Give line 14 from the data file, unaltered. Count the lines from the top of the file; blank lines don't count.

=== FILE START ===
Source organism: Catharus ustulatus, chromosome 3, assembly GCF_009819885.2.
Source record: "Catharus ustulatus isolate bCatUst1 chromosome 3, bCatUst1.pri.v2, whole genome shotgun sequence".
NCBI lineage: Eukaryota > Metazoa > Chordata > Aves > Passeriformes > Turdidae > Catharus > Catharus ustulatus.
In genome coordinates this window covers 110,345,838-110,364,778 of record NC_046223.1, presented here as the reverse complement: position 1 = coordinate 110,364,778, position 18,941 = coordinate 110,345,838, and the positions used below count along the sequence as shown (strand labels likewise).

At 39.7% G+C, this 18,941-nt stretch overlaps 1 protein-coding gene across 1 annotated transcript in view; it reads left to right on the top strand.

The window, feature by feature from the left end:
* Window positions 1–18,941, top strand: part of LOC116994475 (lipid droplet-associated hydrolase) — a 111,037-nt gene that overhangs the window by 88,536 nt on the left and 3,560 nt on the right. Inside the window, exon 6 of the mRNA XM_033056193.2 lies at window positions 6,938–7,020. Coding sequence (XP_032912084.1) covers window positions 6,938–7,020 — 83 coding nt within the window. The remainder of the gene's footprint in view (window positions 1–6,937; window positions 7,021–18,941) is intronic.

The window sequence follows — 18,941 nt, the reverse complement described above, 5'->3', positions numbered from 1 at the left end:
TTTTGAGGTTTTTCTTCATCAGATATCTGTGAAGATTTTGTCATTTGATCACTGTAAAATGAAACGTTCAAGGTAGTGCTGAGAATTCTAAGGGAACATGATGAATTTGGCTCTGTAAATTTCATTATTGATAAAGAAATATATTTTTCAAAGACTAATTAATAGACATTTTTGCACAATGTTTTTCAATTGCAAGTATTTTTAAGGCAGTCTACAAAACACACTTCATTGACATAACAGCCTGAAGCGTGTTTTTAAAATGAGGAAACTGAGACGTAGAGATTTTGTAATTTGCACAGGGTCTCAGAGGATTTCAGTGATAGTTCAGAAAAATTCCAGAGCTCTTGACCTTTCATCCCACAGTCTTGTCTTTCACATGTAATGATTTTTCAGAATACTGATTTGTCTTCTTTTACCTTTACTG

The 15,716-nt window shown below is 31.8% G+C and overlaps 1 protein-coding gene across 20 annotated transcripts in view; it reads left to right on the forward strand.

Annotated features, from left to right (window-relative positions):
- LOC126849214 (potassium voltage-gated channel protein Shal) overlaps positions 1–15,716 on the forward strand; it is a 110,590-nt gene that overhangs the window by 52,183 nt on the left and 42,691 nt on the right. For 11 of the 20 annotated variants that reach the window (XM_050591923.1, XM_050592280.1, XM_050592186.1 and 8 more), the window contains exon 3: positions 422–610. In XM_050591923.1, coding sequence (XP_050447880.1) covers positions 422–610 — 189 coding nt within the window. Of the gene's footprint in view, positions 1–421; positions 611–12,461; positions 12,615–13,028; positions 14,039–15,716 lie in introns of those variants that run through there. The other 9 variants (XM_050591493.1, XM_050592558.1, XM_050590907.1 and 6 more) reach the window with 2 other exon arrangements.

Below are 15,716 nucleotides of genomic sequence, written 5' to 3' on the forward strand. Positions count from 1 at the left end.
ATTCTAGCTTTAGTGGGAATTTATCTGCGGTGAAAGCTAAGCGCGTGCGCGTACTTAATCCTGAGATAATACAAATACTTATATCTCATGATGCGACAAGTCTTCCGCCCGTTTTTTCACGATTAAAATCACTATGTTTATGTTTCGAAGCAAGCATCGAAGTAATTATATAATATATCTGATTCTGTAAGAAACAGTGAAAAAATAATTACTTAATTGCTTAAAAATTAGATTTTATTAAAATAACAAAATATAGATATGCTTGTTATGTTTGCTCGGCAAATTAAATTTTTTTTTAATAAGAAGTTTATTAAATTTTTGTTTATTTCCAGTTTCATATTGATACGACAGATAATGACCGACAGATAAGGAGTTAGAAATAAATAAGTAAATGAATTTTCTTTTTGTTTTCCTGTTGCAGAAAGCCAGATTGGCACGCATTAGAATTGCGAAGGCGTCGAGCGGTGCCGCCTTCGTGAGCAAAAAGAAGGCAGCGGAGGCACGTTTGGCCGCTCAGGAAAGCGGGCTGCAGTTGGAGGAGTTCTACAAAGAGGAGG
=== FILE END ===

ATTCTAGCTTTAGTGGGAATTTATCTGCGGTGAAAGCTAAGCGCGTGCGCGTACTTAATCCTGAGATAATACAAATACTTATATCTCATGATGCGACAAGTCTTCCGCCCGTTTTTTCACGATTAAAATCACTATGTTTATGTTTCGAAGCAAGCATCGAAGTAATTATATAATATATCTGATTCTGTAAGAAACAGTGAAAAAATAATTACTTAATTGCTTAAAAATTAGATTTTATTAAAATAACAAAATATAGATATGCTTGTTATGTTTGCTCGGCAAATTAAATTTTTTTTTAATAAGAAGTTTATTAAATTTTTGTTTATTTCCAGTTTCATATTGATACGACAGATAATGACCGACAGATAAGGAGTTAGAAATAAATAAGTAAATGAATTTTCTTTTTGTTTTCCTGTTGCAGAAAGCCAGATTGGCACGCATTAGAATTGCGAAGGCGTCGAGCGGTGCCGCCTTCGTGAGCAAAAAGAAGGCAGCGGAGGCACGTTTGGCCGCTCAGGAAAGCGGGCTGCAGTTGGAGGAGTTCTACAAAGAGGAGG